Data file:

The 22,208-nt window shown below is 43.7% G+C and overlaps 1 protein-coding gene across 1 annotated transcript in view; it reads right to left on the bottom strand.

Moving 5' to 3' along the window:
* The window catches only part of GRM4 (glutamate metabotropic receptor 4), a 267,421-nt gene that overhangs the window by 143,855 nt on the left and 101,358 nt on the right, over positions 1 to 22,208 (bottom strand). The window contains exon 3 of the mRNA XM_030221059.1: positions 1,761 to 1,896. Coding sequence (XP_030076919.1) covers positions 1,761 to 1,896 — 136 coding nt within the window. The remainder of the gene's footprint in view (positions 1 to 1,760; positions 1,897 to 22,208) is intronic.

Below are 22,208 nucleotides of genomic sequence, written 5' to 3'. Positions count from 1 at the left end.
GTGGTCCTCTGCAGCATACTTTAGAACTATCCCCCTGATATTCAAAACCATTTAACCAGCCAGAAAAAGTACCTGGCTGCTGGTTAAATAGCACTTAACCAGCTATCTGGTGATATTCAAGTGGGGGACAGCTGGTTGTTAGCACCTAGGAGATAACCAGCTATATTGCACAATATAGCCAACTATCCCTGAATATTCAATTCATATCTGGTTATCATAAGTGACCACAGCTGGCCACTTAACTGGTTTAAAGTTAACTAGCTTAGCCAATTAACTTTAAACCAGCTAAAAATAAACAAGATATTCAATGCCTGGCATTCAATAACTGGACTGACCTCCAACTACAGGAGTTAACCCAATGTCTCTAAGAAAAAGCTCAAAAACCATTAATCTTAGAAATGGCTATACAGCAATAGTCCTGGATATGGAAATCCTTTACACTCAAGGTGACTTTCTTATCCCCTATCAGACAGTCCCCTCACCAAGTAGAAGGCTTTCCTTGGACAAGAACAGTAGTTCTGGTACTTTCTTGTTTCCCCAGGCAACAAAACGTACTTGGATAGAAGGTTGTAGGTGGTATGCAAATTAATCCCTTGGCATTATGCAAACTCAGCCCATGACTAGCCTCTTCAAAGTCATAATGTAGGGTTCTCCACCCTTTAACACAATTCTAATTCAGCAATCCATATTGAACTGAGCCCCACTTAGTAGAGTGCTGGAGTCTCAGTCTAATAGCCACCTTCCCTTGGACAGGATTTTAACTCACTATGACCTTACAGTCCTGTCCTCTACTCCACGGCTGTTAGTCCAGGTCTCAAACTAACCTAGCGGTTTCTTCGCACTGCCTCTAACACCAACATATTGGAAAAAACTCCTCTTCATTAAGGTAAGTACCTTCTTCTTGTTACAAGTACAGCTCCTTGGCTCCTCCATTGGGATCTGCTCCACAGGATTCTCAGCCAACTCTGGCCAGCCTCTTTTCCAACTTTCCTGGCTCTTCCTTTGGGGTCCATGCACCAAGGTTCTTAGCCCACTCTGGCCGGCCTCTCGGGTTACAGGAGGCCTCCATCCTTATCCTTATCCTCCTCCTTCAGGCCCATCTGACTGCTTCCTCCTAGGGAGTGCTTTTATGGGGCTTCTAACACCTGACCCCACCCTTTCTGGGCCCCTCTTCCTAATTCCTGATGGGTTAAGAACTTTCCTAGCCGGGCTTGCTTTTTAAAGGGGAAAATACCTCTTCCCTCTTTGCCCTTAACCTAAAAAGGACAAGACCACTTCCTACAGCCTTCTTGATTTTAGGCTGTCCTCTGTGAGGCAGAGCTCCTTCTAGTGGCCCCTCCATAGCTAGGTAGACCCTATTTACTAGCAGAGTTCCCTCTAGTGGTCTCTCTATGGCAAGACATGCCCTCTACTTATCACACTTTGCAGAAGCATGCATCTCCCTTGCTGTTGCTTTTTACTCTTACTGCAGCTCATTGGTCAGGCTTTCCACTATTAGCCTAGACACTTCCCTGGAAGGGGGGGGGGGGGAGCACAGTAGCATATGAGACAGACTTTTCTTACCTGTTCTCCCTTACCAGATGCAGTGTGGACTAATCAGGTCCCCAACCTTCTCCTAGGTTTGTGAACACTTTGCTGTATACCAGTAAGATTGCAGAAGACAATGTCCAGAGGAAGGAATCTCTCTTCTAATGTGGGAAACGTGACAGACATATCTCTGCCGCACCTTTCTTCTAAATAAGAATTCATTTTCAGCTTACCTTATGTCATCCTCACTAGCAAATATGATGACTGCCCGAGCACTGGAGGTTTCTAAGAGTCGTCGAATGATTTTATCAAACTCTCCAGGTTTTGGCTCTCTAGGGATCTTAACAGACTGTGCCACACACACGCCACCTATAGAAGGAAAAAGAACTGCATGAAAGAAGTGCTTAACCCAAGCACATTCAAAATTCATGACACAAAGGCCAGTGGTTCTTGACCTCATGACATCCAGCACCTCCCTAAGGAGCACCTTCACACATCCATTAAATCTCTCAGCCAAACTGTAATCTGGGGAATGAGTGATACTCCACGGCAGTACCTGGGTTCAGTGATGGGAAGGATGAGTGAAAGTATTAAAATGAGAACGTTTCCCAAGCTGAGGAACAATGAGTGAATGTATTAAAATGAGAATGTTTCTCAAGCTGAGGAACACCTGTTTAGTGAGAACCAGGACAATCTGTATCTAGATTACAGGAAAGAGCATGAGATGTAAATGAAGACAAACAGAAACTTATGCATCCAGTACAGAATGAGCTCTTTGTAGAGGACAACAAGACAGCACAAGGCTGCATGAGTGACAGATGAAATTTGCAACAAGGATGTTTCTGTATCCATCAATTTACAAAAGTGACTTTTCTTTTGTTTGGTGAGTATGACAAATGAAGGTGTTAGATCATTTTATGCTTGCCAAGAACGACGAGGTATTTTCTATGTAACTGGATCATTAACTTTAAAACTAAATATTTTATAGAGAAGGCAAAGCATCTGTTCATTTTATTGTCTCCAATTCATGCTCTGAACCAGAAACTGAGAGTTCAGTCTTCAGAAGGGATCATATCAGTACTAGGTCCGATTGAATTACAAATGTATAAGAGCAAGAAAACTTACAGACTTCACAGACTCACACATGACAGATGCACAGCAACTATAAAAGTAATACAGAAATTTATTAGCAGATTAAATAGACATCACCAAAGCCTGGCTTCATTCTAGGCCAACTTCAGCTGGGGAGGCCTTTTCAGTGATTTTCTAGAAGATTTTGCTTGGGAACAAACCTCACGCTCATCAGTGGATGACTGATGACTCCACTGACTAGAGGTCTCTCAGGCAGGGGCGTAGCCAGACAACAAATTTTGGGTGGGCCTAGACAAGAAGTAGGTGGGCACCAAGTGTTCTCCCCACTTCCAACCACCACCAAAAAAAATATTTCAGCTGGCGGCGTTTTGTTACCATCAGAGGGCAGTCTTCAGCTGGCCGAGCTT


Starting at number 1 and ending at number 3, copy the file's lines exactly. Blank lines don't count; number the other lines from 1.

The 22,208-nt window shown below is 43.7% G+C and overlaps 1 protein-coding gene across 1 annotated transcript in view; it reads right to left on the bottom strand.

Moving 5' to 3' along the window:
* The window catches only part of GRM4 (glutamate metabotropic receptor 4), a 267,421-nt gene that overhangs the window by 143,855 nt on the left and 101,358 nt on the right, over positions 1 to 22,208 (bottom strand). The window contains exon 3 of the mRNA XM_030221059.1: positions 1,761 to 1,896. Coding sequence (XP_030076919.1) covers positions 1,761 to 1,896 — 136 coding nt within the window. The remainder of the gene's footprint in view (positions 1 to 1,760; positions 1,897 to 22,208) is intronic.